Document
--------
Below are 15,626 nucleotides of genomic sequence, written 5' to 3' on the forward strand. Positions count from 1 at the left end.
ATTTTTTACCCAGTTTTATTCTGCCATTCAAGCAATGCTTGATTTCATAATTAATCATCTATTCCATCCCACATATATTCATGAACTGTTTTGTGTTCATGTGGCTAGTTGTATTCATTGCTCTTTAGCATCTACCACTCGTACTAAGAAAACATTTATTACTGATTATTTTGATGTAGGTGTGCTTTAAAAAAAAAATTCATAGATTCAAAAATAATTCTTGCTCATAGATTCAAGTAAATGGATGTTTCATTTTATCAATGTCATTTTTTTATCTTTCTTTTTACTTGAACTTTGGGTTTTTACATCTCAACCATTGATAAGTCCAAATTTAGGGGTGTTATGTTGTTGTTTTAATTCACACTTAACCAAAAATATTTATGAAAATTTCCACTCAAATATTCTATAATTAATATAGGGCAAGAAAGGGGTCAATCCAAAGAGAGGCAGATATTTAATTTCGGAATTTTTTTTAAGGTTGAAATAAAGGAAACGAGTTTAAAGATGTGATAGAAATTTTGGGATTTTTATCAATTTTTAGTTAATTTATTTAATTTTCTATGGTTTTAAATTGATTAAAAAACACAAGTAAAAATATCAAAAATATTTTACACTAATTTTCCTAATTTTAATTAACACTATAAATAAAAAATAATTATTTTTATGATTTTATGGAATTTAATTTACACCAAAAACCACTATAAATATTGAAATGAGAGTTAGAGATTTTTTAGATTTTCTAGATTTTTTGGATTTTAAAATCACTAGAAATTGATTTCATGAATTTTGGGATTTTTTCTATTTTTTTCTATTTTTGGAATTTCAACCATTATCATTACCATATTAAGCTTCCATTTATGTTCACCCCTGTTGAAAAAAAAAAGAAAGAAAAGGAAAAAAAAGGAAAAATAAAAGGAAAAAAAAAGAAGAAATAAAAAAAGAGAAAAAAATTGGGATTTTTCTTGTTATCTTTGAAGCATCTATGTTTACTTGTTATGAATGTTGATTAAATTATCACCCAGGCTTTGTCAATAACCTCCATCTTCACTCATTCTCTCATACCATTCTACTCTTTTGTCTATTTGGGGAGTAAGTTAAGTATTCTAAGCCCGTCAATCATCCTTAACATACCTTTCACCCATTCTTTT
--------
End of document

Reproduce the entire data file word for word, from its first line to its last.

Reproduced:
Below are 15,626 nucleotides of genomic sequence, written 5' to 3' on the forward strand. Positions count from 1 at the left end.
ATTTTTTACCCAGTTTTATTCTGCCATTCAAGCAATGCTTGATTTCATAATTAATCATCTATTCCATCCCACATATATTCATGAACTGTTTTGTGTTCATGTGGCTAGTTGTATTCATTGCTCTTTAGCATCTACCACTCGTACTAAGAAAACATTTATTACTGATTATTTTGATGTAGGTGTGCTTTAAAAAAAAAATTCATAGATTCAAAAATAATTCTTGCTCATAGATTCAAGTAAATGGATGTTTCATTTTATCAATGTCATTTTTTTATCTTTCTTTTTACTTGAACTTTGGGTTTTTACATCTCAACCATTGATAAGTCCAAATTTAGGGGTGTTATGTTGTTGTTTTAATTCACACTTAACCAAAAATATTTATGAAAATTTCCACTCAAATATTCTATAATTAATATAGGGCAAGAAAGGGGTCAATCCAAAGAGAGGCAGATATTTAATTTCGGAATTTTTTTTAAGGTTGAAATAAAGGAAACGAGTTTAAAGATGTGATAGAAATTTTGGGATTTTTATCAATTTTTAGTTAATTTATTTAATTTTCTATGGTTTTAAATTGATTAAAAAACACAAGTAAAAATATCAAAAATATTTTACACTAATTTTCCTAATTTTAATTAACACTATAAATAAAAAATAATTATTTTTATGATTTTATGGAATTTAATTTACACCAAAAACCACTATAAATATTGAAATGAGAGTTAGAGATTTTTTAGATTTTCTAGATTTTTTGGATTTTAAAATCACTAGAAATTGATTTCATGAATTTTGGGATTTTTTCTATTTTTTTCTATTTTTGGAATTTCAACCATTATCATTACCATATTAAGCTTCCATTTATGTTCACCCCTGTTGAAAAAAAAAAGAAAGAAAAGGAAAAAAAAGGAAAAATAAAAGGAAAAAAAAAGAAGAAATAAAAAAAGAGAAAAAAATTGGGATTTTTCTTGTTATCTTTGAAGCATCTATGTTTACTTGTTATGAATGTTGATTAAATTATCACCCAGGCTTTGTCAATAACCTCCATCTTCACTCATTCTCTCATACCATTCTACTCTTTTGTCTATTTGGGGAGTAAGTTAAGTATTCTAAGCCCGTCAATCATCCTTAACATACCTTTCACCCATTCTTTT